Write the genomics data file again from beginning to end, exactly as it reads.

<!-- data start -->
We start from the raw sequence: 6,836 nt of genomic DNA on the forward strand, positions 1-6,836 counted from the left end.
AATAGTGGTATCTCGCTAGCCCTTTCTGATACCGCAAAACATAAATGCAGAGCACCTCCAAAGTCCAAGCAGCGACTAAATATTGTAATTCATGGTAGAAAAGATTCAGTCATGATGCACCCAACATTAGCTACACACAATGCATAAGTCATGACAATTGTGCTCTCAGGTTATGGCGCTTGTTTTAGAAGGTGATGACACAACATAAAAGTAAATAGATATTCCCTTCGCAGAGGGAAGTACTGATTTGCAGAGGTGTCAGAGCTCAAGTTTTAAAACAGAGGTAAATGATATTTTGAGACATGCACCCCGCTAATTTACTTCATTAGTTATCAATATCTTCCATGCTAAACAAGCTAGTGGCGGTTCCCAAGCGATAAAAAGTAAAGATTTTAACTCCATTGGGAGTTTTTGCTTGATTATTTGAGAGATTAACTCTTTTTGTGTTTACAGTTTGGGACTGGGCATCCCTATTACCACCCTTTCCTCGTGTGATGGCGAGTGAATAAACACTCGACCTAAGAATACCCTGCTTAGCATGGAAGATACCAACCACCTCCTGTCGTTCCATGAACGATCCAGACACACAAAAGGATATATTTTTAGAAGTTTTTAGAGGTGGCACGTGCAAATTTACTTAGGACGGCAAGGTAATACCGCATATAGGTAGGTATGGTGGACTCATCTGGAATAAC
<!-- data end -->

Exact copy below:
We start from the raw sequence: 6,836 nt of genomic DNA on the forward strand, positions 1-6,836 counted from the left end.
AATAGTGGTATCTCGCTAGCCCTTTCTGATACCGCAAAACATAAATGCAGAGCACCTCCAAAGTCCAAGCAGCGACTAAATATTGTAATTCATGGTAGAAAAGATTCAGTCATGATGCACCCAACATTAGCTACACACAATGCATAAGTCATGACAATTGTGCTCTCAGGTTATGGCGCTTGTTTTAGAAGGTGATGACACAACATAAAAGTAAATAGATATTCCCTTCGCAGAGGGAAGTACTGATTTGCAGAGGTGTCAGAGCTCAAGTTTTAAAACAGAGGTAAATGATATTTTGAGACATGCACCCCGCTAATTTACTTCATTAGTTATCAATATCTTCCATGCTAAACAAGCTAGTGGCGGTTCCCAAGCGATAAAAAGTAAAGATTTTAACTCCATTGGGAGTTTTTGCTTGATTATTTGAGAGATTAACTCTTTTTGTGTTTACAGTTTGGGACTGGGCATCCCTATTACCACCCTTTCCTCGTGTGATGGCGAGTGAATAAACACTCGACCTAAGAATACCCTGCTTAGCATGGAAGATACCAACCACCTCCTGTCGTTCCATGAACGATCCAGACACACAAAAGGATATATTTTTAGAAGTTTTTAGAGGTGGCACGTGCAAATTTACTTAGGACGGCAAGGTAATACCGCATATAGGTAGGTATGGTGGACTCATCTGGAATAAC